Pitcher emerges as pro prospect while wearing insulin pump

Cameron Smith
Prep Rally

MLB scouts are quickly learning what those in Central Texas have known for the past two to three years: Taylor (Texas) High's Cade Samuelson is a heck of an athlete. What they still may not have become attuned to, however, is that Samuelson has made the transition from unknown to potential MLB draft pick while wearing an insulin pump.

Taylor pitcher Cade Samuelson
Taylor pitcher Cade Samuelson

According to the Austin American-Statesman, Samuelson learned he had Type 1 diabetes at age 8, but refused to let the disease keep him from the sports that he loves. As he grew older, Samuelson needed to take additional steps to ensure that he could make it safely through practices and games, leading to the use of an insulin pump to better regulate his insulin levels.

Despite that relative handicap -- and a lack of offensive support from the struggling Ducks, who finished the 2011 season at 8-17 -- Samuelson turned heads with an astounding 109 strikeouts, more than any other pitcher in traditionally pro prospect-heavy Central Texas. In one victory he had 17 strikeouts, setting down 13 in another. He has allegedly thrown as high as the upper 90s, and showed power at the plate while starting at shortstop when he wasn't on the mound for the Ducks.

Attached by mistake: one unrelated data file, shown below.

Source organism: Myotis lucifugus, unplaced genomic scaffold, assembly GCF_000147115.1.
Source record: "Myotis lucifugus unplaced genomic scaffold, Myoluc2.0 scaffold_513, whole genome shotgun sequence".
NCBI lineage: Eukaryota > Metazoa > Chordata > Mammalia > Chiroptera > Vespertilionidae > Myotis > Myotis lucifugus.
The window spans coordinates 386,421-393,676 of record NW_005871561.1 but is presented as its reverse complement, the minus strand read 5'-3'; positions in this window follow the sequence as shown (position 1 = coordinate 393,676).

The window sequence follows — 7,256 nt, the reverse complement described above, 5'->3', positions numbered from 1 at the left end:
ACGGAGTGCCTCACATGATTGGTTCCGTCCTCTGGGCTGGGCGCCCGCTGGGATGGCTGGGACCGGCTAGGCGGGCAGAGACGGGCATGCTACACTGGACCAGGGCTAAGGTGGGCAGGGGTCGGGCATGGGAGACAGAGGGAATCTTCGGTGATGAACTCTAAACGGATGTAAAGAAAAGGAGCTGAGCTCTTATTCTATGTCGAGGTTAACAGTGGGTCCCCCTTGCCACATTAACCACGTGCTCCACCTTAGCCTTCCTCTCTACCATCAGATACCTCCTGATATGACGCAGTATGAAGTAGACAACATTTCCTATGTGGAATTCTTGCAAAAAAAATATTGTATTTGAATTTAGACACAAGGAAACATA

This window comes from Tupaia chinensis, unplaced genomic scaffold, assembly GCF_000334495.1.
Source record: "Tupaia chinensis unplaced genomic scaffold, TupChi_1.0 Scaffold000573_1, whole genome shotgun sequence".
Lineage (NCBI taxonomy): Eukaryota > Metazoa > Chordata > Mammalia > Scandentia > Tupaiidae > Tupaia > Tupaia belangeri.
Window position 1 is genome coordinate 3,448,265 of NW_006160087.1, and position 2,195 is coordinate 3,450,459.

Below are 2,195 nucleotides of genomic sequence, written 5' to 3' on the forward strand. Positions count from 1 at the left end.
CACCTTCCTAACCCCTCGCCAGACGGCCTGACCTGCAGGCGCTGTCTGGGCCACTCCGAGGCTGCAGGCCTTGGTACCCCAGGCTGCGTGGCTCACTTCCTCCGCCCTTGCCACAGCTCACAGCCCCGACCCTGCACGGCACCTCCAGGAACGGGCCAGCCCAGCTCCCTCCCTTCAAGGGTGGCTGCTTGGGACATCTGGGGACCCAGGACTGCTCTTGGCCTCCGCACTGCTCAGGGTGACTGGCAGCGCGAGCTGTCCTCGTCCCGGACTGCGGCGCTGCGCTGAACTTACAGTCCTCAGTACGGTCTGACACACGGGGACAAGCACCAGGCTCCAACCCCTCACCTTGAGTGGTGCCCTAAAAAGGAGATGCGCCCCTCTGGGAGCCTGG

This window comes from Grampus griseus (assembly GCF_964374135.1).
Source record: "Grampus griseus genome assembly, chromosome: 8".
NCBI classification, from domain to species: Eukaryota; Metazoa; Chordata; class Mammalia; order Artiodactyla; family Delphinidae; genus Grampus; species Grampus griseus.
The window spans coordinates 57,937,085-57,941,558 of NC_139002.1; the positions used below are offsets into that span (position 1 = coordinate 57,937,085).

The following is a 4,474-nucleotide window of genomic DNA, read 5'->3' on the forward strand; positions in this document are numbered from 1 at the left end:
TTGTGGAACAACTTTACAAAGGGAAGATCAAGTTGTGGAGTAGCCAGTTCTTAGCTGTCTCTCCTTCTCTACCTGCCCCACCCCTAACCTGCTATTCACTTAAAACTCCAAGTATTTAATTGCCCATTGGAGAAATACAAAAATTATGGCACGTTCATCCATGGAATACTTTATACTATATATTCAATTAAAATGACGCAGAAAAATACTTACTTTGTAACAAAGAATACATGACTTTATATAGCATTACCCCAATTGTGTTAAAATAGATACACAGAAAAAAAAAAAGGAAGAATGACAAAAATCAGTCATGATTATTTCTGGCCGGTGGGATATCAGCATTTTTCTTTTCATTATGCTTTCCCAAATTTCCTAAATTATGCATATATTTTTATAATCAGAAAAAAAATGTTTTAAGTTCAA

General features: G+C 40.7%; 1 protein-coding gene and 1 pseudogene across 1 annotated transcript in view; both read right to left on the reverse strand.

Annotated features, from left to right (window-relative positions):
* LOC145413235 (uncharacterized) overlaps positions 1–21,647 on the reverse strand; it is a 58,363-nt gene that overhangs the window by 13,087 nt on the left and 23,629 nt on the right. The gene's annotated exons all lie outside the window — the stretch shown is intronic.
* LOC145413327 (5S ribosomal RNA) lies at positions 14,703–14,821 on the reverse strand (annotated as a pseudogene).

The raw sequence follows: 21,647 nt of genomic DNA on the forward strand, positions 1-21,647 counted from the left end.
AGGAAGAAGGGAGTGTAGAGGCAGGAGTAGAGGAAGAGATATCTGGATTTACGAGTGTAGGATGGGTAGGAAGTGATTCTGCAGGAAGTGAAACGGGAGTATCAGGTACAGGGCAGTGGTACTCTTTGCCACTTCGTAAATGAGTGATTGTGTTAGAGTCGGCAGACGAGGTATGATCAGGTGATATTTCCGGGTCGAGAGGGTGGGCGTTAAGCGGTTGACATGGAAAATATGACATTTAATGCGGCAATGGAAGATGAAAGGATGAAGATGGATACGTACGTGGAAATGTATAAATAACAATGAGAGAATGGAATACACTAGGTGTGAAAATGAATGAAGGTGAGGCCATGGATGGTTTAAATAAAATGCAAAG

Samuelson's football coach, Rick Cobia, said the senior's diabetes was never an issue in the team's preparation or pre-game routines. In fact, the coach and Samuelson himself said they doubted many people beyond Samuelson's family and closest friends even know that he has diabetes, let alone that he is forced to wear an insulin pump.

"He would test his blood-sugar level count before practice and if he felt that he needed to eat candy or crackers or drink Gatorade, he would do so to be on the safe side," Cobia told the American-Statesman. "I do remember him going in to get a sweet because he felt like he was having a problem during a practice."

While the disease has robbed Samuelson of his favorite soda -- his father said he was devastated when told he could no longer drink Dr. Pepper -- it hasn't dimmed his dream of pitching in the major leagues. With former MLB (and current minor league) pitcher Jason Johnson and outfielder Michael Taylor, one of the top prospects in the Oakland A's system (not to mention numerous stars in other sports, like Bears quarterback Jay Cutler), Samuelson has plenty of role models to look at as he heads toward his first year at Concordia (Texas) University in fall 2012.

Given the velocity and movement on his pitches, and his personal determination, few could be surprised if he makes his way to the pro level sooner or later.

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